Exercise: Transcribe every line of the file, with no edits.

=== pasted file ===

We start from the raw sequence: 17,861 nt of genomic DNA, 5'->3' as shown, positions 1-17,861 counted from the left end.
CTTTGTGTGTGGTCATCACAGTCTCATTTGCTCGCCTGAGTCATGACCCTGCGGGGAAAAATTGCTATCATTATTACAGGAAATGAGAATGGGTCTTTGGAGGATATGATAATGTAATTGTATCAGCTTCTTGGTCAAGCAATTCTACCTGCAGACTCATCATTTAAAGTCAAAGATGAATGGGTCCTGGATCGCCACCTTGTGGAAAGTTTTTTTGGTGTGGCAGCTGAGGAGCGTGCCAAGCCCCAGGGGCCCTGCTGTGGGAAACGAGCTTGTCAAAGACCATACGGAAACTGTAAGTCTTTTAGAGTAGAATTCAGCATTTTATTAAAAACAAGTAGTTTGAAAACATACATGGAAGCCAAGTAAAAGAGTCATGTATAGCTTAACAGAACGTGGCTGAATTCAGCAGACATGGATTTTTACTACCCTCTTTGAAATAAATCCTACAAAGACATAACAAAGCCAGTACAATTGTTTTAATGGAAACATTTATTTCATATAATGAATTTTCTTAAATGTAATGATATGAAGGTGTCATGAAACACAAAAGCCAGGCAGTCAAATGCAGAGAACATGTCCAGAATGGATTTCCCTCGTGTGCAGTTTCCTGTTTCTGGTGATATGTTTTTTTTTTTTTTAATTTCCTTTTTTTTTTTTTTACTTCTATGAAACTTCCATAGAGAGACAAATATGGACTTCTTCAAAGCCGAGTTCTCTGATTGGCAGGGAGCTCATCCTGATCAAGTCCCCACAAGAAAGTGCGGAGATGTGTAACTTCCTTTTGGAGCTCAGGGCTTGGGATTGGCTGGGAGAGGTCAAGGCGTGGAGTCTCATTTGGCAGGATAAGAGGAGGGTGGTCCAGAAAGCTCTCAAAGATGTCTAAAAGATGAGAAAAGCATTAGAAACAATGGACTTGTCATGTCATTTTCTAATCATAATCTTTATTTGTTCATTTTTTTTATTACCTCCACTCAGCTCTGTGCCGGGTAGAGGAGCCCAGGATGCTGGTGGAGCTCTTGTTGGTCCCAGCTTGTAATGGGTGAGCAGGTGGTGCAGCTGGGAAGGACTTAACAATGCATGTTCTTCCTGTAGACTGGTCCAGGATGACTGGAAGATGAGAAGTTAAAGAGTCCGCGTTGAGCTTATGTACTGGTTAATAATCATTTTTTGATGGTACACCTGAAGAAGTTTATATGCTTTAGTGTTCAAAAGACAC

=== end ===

We start from the raw sequence: 17,861 nt of genomic DNA, 5'->3' as shown, positions 1-17,861 counted from the left end.
CTTTGTGTGTGGTCATCACAGTCTCATTTGCTCGCCTGAGTCATGACCCTGCGGGGAAAAATTGCTATCATTATTACAGGAAATGAGAATGGGTCTTTGGAGGATATGATAATGTAATTGTATCAGCTTCTTGGTCAAGCAATTCTACCTGCAGACTCATCATTTAAAGTCAAAGATGAATGGGTCCTGGATCGCCACCTTGTGGAAAGTTTTTTTGGTGTGGCAGCTGAGGAGCGTGCCAAGCCCCAGGGGCCCTGCTGTGGGAAACGAGCTTGTCAAAGACCATACGGAAACTGTAAGTCTTTTAGAGTAGAATTCAGCATTTTATTAAAAACAAGTAGTTTGAAAACATACATGGAAGCCAAGTAAAAGAGTCATGTATAGCTTAACAGAACGTGGCTGAATTCAGCAGACATGGATTTTTACTACCCTCTTTGAAATAAATCCTACAAAGACATAACAAAGCCAGTACAATTGTTTTAATGGAAACATTTATTTCATATAATGAATTTTCTTAAATGTAATGATATGAAGGTGTCATGAAACACAAAAGCCAGGCAGTCAAATGCAGAGAACATGTCCAGAATGGATTTCCCTCGTGTGCAGTTTCCTGTTTCTGGTGATATGTTTTTTTTTTTTTTAATTTCCTTTTTTTTTTTTTTACTTCTATGAAACTTCCATAGAGAGACAAATATGGACTTCTTCAAAGCCGAGTTCTCTGATTGGCAGGGAGCTCATCCTGATCAAGTCCCCACAAGAAAGTGCGGAGATGTGTAACTTCCTTTTGGAGCTCAGGGCTTGGGATTGGCTGGGAGAGGTCAAGGCGTGGAGTCTCATTTGGCAGGATAAGAGGAGGGTGGTCCAGAAAGCTCTCAAAGATGTCTAAAAGATGAGAAAAGCATTAGAAACAATGGACTTGTCATGTCATTTTCTAATCATAATCTTTATTTGTTCATTTTTTTTATTACCTCCACTCAGCTCTGTGCCGGGTAGAGGAGCCCAGGATGCTGGTGGAGCTCTTGTTGGTCCCAGCTTGTAATGGGTGAGCAGGTGGTGCAGCTGGGAAGGACTTAACAATGCATGTTCTTCCTGTAGACTGGTCCAGGATGACTGGAAGATGAGAAGTTAAAGAGTCCGCGTTGAGCTTATGTACTGGTTAATAATCATTTTTTGATGGTACACCTGAAGAAGTTTATATGCTTTAGTGTTCAAAAGACAC